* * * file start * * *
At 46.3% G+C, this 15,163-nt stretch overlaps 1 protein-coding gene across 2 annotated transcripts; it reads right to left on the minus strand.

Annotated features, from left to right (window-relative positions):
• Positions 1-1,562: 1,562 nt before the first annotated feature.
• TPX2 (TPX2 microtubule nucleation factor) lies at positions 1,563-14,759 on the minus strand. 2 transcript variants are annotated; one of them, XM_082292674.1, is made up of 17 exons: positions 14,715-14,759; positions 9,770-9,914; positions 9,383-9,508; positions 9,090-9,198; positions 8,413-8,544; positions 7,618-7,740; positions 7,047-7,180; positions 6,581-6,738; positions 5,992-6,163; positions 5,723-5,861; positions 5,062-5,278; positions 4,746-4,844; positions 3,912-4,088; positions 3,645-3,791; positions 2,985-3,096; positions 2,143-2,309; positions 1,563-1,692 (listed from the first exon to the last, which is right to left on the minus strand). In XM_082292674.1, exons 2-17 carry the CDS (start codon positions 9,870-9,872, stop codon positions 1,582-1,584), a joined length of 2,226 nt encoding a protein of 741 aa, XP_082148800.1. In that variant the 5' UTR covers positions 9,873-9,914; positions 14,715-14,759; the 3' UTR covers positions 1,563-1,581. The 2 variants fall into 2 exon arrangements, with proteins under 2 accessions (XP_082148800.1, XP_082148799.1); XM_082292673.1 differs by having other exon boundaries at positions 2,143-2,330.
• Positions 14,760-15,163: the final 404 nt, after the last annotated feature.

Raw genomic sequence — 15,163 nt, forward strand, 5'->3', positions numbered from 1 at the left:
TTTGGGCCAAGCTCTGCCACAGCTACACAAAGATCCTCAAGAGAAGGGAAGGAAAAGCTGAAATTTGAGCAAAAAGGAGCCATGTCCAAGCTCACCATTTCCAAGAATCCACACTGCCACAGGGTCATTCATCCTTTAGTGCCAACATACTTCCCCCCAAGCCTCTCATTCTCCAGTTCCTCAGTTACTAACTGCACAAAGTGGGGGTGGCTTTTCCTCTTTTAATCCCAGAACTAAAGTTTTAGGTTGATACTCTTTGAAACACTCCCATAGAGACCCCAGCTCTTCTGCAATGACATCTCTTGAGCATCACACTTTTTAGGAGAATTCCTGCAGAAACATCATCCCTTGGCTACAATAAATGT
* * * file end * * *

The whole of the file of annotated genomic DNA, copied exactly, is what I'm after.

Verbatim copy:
At 46.3% G+C, this 15,163-nt stretch overlaps 1 protein-coding gene across 2 annotated transcripts; it reads right to left on the minus strand.

Annotated features, from left to right (window-relative positions):
• Positions 1-1,562: 1,562 nt before the first annotated feature.
• TPX2 (TPX2 microtubule nucleation factor) lies at positions 1,563-14,759 on the minus strand. 2 transcript variants are annotated; one of them, XM_082292674.1, is made up of 17 exons: positions 14,715-14,759; positions 9,770-9,914; positions 9,383-9,508; positions 9,090-9,198; positions 8,413-8,544; positions 7,618-7,740; positions 7,047-7,180; positions 6,581-6,738; positions 5,992-6,163; positions 5,723-5,861; positions 5,062-5,278; positions 4,746-4,844; positions 3,912-4,088; positions 3,645-3,791; positions 2,985-3,096; positions 2,143-2,309; positions 1,563-1,692 (listed from the first exon to the last, which is right to left on the minus strand). In XM_082292674.1, exons 2-17 carry the CDS (start codon positions 9,870-9,872, stop codon positions 1,582-1,584), a joined length of 2,226 nt encoding a protein of 741 aa, XP_082148800.1. In that variant the 5' UTR covers positions 9,873-9,914; positions 14,715-14,759; the 3' UTR covers positions 1,563-1,581. The 2 variants fall into 2 exon arrangements, with proteins under 2 accessions (XP_082148800.1, XP_082148799.1); XM_082292673.1 differs by having other exon boundaries at positions 2,143-2,330.
• Positions 14,760-15,163: the final 404 nt, after the last annotated feature.

Raw genomic sequence — 15,163 nt, forward strand, 5'->3', positions numbered from 1 at the left:
TTTGGGCCAAGCTCTGCCACAGCTACACAAAGATCCTCAAGAGAAGGGAAGGAAAAGCTGAAATTTGAGCAAAAAGGAGCCATGTCCAAGCTCACCATTTCCAAGAATCCACACTGCCACAGGGTCATTCATCCTTTAGTGCCAACATACTTCCCCCCAAGCCTCTCATTCTCCAGTTCCTCAGTTACTAACTGCACAAAGTGGGGGTGGCTTTTCCTCTTTTAATCCCAGAACTAAAGTTTTAGGTTGATACTCTTTGAAACACTCCCATAGAGACCCCAGCTCTTCTGCAATGACATCTCTTGAGCATCACACTTTTTAGGAGAATTCCTGCAGAAACATCATCCCTTGGCTACAATAAATGT